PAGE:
SARS-CoV-2 accounted for 1 in 6 cases of sepsis during the first 33 months of the COVID-19 pandemic, highlighting the importance of viral sepsis, according to a new study led by researchers at the Harvard Pilgrim Health Care Institute. The study comes at the end of Sepsis Awareness Month, a timely reminder of the importance of sepsis research.
The study, "Use of Electronic Clinical Data to Track Incidence and Mortality for SARS-CoV-2-Associated Sepsis", was published on September 29 in JAMA Network Open.
Sepsis is defined as a severe infection that leads to organ failure. It is a leading cause of death, disability, and health care costs. Although most clinicians and researchers equate sepsis with bacterial infection, the COVID-19 pandemic has made it clear that viral infections can be an important cause of sepsis. Few studies, however, have quantified the contribution of viral infections to the overall burden of sepsis and how the outcomes of patients with viral sepsis compare to those with bacterial sepsis.
Previous efforts to quantify the burden of SARS-CoV-2-associated sepsis have been limited by inconsistent definitions and under-recognition of viral sepsis. Our prior research has shown that electronic health record (EHR)-based surveillance using clinical markers of infection and organ dysfunction can provide more accurate estimates of sepsis incidence and outcomes compared to using hospital discharge diagnosis codes, but this method had not previously been applied specifically for sepsis associated with SARS-CoV-2 or other viruses."
Chanu Rhee, Senior Author, Harvard Medical School Associate Professor of Population Medicine at the Harvard Pilgrim Health Care Institute
The study researchers performed a retrospective cohort study using EHR data for all adults admitted to five Massachusetts hospitals between March 2020 and November 2022. The team quantified the incidence and in-hospital mortality for sepsis associated with SARS-CoV-2 infections using clinical criteria adapted from CDC's sepsis surveillance definition that incorporated positive SARS-CoV-2 tests and clinical signs of organ dysfunction. They found that approximately 1 in 6 cases of sepsis were associated with SARS-CoV-2 during this period. The mortality rate for patients with SARS-CoV-2-associated sepsis was very high initially-;33% over the first three months of the pandemic-;but declined over time and eventually became similar to the mortality rate for presumed bacterial sepsis, a rate of about 14.5% that remained stable throughout the study period. The researchers also confirmed their electronic surveillance definition accurately identified cases of viral sepsis caused by SARS-CoV-2 infections using detailed medical record reviews.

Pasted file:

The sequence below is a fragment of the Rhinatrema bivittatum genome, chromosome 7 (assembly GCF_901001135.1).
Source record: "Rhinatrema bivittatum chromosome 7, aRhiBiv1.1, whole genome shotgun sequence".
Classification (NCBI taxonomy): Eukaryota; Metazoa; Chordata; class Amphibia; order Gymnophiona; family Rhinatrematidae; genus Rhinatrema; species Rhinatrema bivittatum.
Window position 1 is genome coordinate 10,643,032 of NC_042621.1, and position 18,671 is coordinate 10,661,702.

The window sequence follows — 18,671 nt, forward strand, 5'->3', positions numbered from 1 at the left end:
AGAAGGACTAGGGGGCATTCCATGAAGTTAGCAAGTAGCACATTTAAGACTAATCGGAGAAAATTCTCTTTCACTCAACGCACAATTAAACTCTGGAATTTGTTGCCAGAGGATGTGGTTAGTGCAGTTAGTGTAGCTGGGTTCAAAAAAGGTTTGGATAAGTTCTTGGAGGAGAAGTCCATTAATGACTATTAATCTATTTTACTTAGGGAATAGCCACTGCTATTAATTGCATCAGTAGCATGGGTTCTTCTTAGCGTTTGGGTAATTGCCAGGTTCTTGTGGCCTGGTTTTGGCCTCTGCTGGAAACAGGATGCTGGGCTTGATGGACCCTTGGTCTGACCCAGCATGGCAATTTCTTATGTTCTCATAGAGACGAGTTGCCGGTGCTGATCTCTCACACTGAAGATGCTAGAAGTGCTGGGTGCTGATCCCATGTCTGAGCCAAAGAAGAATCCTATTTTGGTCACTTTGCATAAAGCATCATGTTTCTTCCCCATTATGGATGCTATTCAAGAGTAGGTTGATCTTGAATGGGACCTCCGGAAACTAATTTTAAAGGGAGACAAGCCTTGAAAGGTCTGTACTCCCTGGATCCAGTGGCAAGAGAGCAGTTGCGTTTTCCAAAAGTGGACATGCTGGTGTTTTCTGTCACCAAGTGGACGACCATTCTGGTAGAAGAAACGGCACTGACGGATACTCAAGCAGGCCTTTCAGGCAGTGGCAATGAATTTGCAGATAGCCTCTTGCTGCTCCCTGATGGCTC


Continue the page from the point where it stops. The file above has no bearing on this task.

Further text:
"Our study draws attention to the high burden and poor outcomes associated with viral sepsis, while also demonstrating the utility of using EHR-based algorithms to conduct surveillance for both viral and bacterial sepsis", says Claire Shappell, a former research fellow at the Harvard Pilgrim Health Care Institute and lead author of the study. Dr. Shappell, now a Harvard Medical School Instructor of Medicine in the Division of Pulmonary and Critical Care Medicine at Brigham and Women's Hospital, adds, "Current sepsis treatment protocols often presume sepsis is caused by bacteria and suggest treating all patients with sepsis with broad-spectrum antibiotics and intravenous fluids. We hope our findings will highlight that sepsis is not a "one-size-fits-all" entity, but one that requires clinicians to tailor their diagnosis and treatment strategy to each patient's syndrome and probable pathogen."
Shappell, C. N., et al. (2023). Use of Electronic Clinical Data to Track Incidence and Mortality for SARS-CoV-2–Associated Sepsis. JAMA Network Open. doi.org/10.1001/jamanetworkopen.2023.35728.